Gwandeokjeong is yet another example of extraordinary Korean architectural beauty. The 15th century pavillion from the reign of King Sejong’s has had many functions over the years. Originally starting as a training ground for the military, it was later used as a venue for practicing martial arts, discussions between officials and citizens, holding festivities and sometimes punishing criminals. For its historic contribution to strengthening the mind and soul of soldiers. Today, the pavilion serves as a model of excellence in soldier training.
Though the island has plenty of lighthouses, there are few better views than here at Sanji Lighthouse. It was built in an area once known as “sanjichon” (translated as the mountainous village) as seen in a book of paintings created in 1702 under the command of Jeju’s governor. The lighthouse sits half-way up Sarabong Peak, and has a glorious view which overlooks Jeju port.
Not to be mistaken with Cheonjeyeon Falls, Cheonjiyeon Falls is worthy of its own mention, and another of Jeju ‘s very best highlights. The 22 meter high waterfall creates a thundering sound as it collides with the artificial pool beneath. It’s such a striking view that the falls name represents “sky connected with land”. The waterfall is also a very popular spot to visit at night as they are illuminated, which is the best time to see a rock formation known as the “Hidden Face”. Its also famous for the Natural Habitat for Giant Mottled Eels, which are nocturnal.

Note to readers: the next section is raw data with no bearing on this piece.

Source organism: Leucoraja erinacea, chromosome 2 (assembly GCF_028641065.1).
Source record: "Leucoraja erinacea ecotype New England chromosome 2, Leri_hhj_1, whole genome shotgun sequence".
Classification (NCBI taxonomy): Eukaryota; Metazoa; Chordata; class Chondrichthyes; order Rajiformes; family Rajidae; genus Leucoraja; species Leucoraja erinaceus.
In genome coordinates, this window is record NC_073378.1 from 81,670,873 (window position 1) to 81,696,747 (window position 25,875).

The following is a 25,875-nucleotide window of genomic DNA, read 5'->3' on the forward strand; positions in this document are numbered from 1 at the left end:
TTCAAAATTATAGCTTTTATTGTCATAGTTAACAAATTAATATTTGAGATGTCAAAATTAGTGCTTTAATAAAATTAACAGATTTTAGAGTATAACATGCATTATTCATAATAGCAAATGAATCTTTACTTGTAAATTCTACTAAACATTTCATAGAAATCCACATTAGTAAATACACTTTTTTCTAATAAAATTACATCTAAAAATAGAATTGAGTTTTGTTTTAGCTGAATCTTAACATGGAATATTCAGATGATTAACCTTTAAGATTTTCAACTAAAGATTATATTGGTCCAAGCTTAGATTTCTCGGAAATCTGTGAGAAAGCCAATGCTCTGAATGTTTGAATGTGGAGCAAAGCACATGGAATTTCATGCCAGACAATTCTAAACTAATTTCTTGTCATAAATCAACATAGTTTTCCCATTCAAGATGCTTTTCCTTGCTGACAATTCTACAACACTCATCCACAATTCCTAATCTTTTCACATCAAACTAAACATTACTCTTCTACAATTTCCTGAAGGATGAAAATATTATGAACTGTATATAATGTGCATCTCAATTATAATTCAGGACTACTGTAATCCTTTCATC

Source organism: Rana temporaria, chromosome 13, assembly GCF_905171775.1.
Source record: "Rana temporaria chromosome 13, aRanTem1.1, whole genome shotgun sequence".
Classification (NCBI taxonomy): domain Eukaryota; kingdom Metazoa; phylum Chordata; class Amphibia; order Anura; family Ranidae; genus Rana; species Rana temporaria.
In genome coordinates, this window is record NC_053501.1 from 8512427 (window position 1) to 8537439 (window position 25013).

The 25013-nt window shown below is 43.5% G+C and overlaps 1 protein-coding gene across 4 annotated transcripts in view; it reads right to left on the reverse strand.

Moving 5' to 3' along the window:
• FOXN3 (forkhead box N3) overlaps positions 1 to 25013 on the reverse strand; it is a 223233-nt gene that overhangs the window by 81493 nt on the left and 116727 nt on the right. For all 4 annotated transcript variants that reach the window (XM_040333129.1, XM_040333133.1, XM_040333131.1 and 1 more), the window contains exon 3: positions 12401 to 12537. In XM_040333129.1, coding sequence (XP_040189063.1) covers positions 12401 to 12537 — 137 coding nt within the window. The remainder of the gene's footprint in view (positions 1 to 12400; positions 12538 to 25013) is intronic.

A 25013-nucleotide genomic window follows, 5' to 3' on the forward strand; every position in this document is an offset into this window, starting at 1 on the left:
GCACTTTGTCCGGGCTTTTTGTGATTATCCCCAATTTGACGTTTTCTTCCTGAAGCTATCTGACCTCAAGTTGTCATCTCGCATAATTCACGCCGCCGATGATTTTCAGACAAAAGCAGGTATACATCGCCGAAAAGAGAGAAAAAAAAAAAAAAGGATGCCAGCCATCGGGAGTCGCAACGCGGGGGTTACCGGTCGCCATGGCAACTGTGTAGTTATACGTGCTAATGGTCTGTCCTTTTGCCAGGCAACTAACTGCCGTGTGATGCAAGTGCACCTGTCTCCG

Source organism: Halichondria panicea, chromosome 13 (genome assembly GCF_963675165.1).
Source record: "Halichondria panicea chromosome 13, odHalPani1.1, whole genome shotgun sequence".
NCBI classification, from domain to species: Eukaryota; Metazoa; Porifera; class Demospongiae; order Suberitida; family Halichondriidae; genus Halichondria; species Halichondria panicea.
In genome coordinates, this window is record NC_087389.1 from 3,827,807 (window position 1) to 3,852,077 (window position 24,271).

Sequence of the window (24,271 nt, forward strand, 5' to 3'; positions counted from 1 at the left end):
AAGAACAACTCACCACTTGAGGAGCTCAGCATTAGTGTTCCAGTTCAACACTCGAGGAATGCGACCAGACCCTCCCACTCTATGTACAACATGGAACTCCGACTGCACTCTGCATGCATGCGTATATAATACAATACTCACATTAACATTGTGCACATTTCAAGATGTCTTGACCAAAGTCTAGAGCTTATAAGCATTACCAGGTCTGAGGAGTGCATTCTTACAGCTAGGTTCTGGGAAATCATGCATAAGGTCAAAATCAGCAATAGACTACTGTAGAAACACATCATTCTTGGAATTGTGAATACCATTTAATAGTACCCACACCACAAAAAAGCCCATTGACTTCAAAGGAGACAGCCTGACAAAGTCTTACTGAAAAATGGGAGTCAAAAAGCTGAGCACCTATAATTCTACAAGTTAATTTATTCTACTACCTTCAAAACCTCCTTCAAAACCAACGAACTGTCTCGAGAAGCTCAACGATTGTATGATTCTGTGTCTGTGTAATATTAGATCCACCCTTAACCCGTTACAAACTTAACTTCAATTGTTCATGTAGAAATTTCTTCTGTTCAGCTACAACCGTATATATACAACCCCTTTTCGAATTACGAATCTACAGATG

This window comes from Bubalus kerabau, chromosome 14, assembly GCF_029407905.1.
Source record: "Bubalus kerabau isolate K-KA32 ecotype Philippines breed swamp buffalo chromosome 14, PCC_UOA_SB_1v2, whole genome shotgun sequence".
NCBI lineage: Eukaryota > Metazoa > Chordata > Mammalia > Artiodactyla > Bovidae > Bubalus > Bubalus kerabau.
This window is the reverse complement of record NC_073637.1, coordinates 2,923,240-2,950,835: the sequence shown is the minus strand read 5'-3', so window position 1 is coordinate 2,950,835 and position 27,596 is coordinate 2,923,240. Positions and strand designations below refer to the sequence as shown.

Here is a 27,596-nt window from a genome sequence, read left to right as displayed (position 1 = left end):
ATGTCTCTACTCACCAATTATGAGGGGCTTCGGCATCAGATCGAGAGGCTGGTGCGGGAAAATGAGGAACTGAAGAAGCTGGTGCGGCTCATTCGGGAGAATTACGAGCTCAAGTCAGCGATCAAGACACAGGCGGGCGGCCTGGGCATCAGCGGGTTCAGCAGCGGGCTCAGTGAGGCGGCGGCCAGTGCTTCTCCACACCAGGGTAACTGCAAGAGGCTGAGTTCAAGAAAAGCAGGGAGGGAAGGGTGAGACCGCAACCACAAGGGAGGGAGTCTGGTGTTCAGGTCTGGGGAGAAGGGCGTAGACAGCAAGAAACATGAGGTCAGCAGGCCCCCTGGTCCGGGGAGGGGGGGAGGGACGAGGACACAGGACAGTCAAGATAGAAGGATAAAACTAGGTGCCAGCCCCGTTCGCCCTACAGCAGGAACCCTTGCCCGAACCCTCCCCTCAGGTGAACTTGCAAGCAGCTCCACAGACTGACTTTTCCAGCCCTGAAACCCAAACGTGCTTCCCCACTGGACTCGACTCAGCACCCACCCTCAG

Naturally, whilst exploring a tropical island, one stop has to include a beach, and here’s one of the best! Hamdeok beach consists of roughly 500 meters of shallow emerald-blue waters with virtually no waves. Its become increasingly popular with families and come with everything you would need for a day at the beach! Along with an arched bridge over black volcanic basalt and a red lighthouse at the end of the coast, its a nice little place to relax and enjoy island life.
Jeju Folklore & Natural History Museum
This informative little museum is a pleasant mish-mash of displays detailing both Jeju’s nature and culture. Naturally a large proportion of the exhibits detail the natural history of the island, such as its formation and geological structure. There are also exhibits showing some of the islands wildlife, though sadly there aren’t too many examples.
A large proportion of the museum is also shows the history of the original pioneering ancestors that first inhabited the island and their evolving cultures and customs. The exhibits highlights different traditional Jeju cultures through traditional housing architecture, rites of passage, agricultural techniques and food specialties. Its also the only place in the country which displays the island’s traditional local cultures.